Kids can truly enjoy playing with their toys. It’s very important to remember, however, that safety is a priority. Thousands of children are injured every year by unsafe toys.
Let’s learn what characteristics to keep an eye out for when purchasing toys, and how keeping some easy guidelines in mind can help prevent injuries.
Limit Injuries from Unsafe Toys
Many injuries that happen with toys are minor, such as bruises, cuts, and scrapes. Toys can, however, occasionally cause serious injuries or even fatalities. This often occurs when a toy is inherently dangerous or when it is used incorrectly.
Tips for Buying Safe Toys
Tips for choosing toys that are safe:
Read Labels Carefully – warning labels on toys provide vital details about how to play with the toy and what ages it is designed for. Take the time to show your child how to use the toy correctly.
Choose large toys – Be sure that the toy and all of the parts are bigger than your child’s airway, to eliminate choking hazards.
Don’t purchase toys that shoot projectiles into the air – these can cause choking or eye injuries.
Avoid toys that make loud noises, as they can cause hearing damage.
If you’re purchasing stuffed toys, check to be sure that they’re well made to eliminate choking hazards or other risks. Be sure that all of the individual parts are on tight, the eyes and detailed features aren’t a choking hazard, and that the edge seams are secure. The toy should also be machine washable. Remove any loose strings or ribbons to prevent choking. Don’t purchase toys that have stuffing made from bean-like plastic pellets, as this can cause suffocation if it is accidentally swallowed by a small child.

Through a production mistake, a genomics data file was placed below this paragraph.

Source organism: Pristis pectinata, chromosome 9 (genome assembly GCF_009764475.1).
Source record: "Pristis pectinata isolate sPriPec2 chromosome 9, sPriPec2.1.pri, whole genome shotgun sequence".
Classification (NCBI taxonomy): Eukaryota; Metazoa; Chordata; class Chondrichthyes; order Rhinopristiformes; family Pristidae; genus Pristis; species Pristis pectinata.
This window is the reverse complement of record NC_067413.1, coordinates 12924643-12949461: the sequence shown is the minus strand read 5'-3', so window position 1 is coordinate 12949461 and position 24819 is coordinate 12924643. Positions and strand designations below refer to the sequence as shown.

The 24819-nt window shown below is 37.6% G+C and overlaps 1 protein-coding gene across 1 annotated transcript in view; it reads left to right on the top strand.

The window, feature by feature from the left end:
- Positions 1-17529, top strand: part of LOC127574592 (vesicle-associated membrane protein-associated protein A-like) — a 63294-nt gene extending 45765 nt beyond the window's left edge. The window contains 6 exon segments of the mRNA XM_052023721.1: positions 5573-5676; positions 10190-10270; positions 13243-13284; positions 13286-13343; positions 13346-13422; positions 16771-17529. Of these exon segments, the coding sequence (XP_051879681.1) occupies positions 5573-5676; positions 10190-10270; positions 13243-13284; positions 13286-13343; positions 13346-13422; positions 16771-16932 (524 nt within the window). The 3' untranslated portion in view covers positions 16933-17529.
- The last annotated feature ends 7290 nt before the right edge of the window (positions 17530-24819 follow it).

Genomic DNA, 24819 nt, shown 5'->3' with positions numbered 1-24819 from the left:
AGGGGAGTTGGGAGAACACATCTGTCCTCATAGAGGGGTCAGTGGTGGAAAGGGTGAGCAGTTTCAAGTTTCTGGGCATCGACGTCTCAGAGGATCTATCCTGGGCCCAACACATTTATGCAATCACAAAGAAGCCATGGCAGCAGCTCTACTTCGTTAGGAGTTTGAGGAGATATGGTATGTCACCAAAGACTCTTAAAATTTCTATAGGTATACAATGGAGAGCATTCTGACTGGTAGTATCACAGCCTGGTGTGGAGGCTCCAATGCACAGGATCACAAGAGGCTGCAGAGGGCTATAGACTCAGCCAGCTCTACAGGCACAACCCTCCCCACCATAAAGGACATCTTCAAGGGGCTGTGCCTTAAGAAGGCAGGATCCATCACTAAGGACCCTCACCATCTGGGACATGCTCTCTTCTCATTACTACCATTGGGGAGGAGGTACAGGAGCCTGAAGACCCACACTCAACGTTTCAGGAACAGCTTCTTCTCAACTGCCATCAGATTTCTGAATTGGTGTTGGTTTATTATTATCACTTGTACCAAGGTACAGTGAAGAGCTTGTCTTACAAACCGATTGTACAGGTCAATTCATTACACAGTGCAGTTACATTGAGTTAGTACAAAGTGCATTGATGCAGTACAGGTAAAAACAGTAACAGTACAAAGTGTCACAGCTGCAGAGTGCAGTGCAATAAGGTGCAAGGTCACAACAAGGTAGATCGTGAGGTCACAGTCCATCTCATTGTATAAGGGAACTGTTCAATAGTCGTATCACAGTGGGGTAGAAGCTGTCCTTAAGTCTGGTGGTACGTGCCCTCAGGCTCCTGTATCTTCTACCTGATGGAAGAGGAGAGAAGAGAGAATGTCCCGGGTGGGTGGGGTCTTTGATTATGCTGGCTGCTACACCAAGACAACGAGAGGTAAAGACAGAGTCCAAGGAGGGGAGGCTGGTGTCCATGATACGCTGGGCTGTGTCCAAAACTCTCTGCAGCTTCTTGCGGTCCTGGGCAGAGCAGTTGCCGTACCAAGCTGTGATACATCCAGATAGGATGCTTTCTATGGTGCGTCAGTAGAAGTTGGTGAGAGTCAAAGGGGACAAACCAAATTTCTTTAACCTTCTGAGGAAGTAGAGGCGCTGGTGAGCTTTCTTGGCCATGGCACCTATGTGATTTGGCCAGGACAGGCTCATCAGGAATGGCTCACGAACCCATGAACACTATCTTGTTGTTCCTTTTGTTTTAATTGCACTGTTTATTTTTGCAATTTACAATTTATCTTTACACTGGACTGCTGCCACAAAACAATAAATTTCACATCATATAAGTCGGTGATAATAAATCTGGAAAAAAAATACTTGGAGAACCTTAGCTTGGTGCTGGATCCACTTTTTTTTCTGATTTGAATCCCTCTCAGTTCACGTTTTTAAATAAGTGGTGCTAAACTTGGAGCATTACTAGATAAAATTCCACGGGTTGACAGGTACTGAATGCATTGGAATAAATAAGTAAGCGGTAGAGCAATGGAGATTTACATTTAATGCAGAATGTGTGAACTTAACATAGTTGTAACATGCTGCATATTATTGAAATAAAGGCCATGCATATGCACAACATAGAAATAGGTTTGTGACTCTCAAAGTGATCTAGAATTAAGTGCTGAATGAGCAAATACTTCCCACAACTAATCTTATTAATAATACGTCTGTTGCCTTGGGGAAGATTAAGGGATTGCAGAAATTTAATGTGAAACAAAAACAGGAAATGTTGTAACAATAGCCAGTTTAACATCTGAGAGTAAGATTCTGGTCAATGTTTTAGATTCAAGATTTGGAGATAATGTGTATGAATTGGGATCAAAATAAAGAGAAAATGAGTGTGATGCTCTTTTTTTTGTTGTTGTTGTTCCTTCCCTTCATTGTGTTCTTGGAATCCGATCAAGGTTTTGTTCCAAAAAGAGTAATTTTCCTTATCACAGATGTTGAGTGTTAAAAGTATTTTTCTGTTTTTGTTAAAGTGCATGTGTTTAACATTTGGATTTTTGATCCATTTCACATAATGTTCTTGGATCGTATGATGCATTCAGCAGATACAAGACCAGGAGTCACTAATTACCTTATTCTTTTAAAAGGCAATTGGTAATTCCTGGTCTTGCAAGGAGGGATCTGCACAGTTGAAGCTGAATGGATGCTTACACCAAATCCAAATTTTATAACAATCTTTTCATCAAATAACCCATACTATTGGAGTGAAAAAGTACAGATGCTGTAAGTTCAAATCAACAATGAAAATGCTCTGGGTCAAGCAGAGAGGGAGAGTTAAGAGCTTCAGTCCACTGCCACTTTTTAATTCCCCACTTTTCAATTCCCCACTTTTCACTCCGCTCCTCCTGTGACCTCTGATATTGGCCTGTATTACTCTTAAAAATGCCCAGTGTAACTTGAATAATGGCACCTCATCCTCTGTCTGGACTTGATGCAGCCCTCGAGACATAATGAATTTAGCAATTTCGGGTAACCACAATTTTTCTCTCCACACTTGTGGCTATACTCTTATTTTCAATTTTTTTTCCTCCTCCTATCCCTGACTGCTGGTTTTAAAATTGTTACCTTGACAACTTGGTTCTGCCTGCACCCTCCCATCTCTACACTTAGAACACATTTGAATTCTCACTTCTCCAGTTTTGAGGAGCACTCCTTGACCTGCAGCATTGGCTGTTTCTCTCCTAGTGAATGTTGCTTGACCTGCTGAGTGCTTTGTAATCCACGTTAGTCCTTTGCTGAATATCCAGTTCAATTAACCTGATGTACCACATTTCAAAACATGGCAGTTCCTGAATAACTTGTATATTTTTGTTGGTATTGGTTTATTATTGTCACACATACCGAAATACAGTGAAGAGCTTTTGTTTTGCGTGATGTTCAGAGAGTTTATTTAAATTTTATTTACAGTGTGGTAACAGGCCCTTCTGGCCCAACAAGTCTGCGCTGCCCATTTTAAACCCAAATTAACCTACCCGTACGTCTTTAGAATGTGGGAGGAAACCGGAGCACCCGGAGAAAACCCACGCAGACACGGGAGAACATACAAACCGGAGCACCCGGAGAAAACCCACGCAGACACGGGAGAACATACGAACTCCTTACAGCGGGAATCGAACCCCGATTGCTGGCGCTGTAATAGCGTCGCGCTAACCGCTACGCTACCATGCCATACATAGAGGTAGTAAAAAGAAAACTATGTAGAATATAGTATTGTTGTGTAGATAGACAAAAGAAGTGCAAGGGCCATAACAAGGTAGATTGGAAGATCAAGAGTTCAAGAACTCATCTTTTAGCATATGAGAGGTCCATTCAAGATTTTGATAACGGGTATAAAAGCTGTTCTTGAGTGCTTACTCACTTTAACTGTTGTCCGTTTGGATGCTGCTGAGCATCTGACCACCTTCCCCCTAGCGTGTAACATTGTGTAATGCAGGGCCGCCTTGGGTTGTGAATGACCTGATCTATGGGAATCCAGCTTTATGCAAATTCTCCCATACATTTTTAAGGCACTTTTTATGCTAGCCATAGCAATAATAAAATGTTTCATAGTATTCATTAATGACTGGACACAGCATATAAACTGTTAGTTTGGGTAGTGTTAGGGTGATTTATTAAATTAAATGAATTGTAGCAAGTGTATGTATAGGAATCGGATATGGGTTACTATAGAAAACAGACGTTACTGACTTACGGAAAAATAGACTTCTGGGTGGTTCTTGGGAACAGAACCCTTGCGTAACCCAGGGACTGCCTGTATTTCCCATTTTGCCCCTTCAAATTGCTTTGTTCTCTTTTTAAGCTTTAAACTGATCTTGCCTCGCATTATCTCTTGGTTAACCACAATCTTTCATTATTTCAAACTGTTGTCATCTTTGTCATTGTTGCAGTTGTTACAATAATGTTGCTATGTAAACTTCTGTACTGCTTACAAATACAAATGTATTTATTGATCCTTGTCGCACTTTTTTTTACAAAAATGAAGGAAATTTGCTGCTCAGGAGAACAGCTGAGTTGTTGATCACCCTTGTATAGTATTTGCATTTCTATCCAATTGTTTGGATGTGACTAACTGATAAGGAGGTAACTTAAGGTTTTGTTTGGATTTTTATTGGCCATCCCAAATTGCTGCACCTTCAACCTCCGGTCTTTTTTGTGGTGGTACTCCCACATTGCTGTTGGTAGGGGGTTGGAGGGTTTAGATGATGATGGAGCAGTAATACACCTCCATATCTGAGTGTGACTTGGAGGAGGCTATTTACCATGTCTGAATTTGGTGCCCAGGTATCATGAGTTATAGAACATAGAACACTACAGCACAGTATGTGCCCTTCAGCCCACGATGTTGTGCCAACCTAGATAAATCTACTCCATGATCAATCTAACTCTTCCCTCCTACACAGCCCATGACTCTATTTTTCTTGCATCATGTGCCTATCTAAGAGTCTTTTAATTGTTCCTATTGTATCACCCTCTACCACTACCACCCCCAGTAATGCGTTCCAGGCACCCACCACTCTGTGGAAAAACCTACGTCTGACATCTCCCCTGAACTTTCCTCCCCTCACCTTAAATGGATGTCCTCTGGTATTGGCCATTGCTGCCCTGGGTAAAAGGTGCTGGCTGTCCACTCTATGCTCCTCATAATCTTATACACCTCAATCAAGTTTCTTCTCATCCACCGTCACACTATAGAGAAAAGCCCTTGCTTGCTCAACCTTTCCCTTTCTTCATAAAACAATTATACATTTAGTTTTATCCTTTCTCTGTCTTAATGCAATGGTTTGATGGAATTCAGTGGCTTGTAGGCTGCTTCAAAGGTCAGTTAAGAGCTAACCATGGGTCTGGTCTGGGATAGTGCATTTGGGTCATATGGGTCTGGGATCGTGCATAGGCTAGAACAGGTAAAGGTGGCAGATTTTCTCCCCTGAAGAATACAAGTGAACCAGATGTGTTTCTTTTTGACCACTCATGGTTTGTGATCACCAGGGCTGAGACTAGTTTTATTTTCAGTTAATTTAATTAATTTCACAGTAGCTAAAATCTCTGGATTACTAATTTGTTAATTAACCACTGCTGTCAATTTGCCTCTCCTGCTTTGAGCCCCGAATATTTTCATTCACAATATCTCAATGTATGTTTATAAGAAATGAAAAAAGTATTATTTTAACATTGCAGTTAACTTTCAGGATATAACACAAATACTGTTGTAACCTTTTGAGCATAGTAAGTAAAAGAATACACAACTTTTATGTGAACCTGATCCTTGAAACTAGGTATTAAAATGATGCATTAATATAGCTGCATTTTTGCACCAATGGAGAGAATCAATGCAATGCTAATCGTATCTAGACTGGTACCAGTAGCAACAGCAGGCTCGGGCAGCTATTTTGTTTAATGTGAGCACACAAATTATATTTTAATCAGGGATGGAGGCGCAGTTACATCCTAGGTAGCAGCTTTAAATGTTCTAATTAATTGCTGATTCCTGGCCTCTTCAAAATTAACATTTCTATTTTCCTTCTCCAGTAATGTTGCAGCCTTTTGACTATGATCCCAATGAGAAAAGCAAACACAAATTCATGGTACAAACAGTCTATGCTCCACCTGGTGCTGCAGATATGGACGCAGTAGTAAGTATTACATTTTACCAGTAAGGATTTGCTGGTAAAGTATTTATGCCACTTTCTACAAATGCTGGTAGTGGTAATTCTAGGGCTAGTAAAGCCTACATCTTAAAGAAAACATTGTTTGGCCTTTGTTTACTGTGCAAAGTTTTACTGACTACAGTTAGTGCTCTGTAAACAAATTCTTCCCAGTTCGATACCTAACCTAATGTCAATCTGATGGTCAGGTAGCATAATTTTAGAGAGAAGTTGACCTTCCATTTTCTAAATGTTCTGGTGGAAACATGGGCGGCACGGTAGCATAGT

When purchasing plastic toys, select toys that are sturdy. Toys that are manufactured from thin plastic can break easily if they are chewed on, leading to small bits that are a choking hazard.
Avoid toys that are made from toxic materials or toys that are from other countries and aren’t labelled correctly. Be sure that the label reads “nontoxic”, especially for art supplies.
Don’t purchase hobby or chemistry kits for children that are younger than 12, as they may not be able to use these toys correctly. Other toys such as these light-up guns from Premier Glow are also more suitable for older children.
If used improperly, the items can cause fires or poisoning, and they may contain harmful chemicals. If you gift these items to an older child, be sure that they know how to use the toy.
If you’re gifting an electronic toy, be sure that it is “UL Approved” – it should say so on the label.
If you’re purchasing a toy for an infant or for in a crib, be extremely careful. Loose bedding, soft toys, or any objects given to a baby for in the crib can increase the risk of suffocation or strangulation. Any toys like this should be removed from the crib when the infant begins to push up to attempt to crawl, or when they reach five months of age, to limit the risk of choking or suffocation.
Selecting the Right Toy By Age
The age recommendations on toy packaging can be useful, as they provide useful information about the following:
- The toys safety – such as choking hazards
- How to play with the toy
- The ability a child may have to understand how to use the toy
- The needs and interests a child may have based on their developmental age.